Rolando Navarro, the former director of Osinfor who was ousted after spearheading the Yacu Kallpa investigation, told InSight Crime that “this is a significant precedent in the fight against illegal logging because historically this has not happened in Peru nor in any other country in the region.”
Besides pleading guilty to violating the Lacey Act, Global Plywood had to pay millions to store and destroy the wood in the United States, he said. This sends the message to importers that buying lumber without due diligence could come with similar costs.
However, the charges brought by Peru’s prosecutors don’t sufficiently penalize the actors that profit most from illegal logging.
The timber concession owners alleged to have engaged in illegal logging face the severest penalties of all the accused: six to eleven years in prison. Meanwhile, the officials suspected of aiding in the laundering of illegal wood – such as functionaries alleged to have approved doctored forestry management plans or provided false transport permits – face up to four years in prison if convicted, according to a compilation of the indictments by Ojo Público.
For example, the owner of Inversiones La Oroza, the company which allegedly owned more than 80 percent of the wood seized on the Yacu Kallpa, faces a maximum sentence of three years in prison, Ojo Público reported. The same goes for the principal owner of Inversiones WCA, who appears in nearly half of the 35 proceedings, according to the news outlet. None of the people charged in the case have gone to trial or been convicted.
Both have previously denied responsibility, claiming they bought the wood in good faith and had documentation supporting its legality.
“There is still no real impact on the balance of incentives, in raising the risk of illegality,” said Julia Urrunaga, Peru director for the Environmental Investigation Agency (EIA), an international non-governmental organization that probes environmental crime.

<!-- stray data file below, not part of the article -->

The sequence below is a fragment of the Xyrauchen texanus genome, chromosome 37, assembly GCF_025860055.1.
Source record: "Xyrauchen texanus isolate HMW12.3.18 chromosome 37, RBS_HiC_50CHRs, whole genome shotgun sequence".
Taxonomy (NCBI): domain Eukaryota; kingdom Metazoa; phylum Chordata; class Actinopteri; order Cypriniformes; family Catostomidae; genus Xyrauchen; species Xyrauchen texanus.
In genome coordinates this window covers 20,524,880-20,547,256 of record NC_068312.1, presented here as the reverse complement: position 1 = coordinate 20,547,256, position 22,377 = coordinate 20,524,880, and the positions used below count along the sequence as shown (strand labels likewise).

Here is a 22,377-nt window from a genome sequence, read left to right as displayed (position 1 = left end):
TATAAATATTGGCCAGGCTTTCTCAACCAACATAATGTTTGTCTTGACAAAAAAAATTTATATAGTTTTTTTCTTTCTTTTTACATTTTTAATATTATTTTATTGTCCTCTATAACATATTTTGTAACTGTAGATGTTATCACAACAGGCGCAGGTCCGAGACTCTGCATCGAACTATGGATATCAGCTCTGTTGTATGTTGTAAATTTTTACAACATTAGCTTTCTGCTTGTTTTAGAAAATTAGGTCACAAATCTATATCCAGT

What’s more, Osinfor, the agency that investigated the Yacu Kallpa, has been progressively weakened in the intervening years by the wood industry – an industry backed by influential politicians in Peru.
In 2018, Osinfor was placed under Peru’s environmental ministry, MINAM. The decree was a blow to the independence of the agency, which had deliberately placed outside the jurisdiction of such governmental bodies at its creation.
Environmental watchdog Global Witness and other civil society organizations criticized the move, and the decree was ultimately reversed. But the agency has continued to be undermined in other ways.
“Today, Osinfor is not the same as it was a few years ago,” said Urrunaga.
An expert in forestry issues, who asked to remain anonymous for security reasons, said that the same sectors behind the effort to weaken Osinfor have since lobbied to reduce the traceability of wood in Peru.
There is a reason there has not been another sweeping operation against illegal logging since the case of the Yacu Kallpa, Navarro said.
“There is a cover up by the forestry sector to say that everything is wonderful,” he said. “But the reality is different.”
By Maria Fernanda Ramirez, October 12, 2021, published on InSight Crime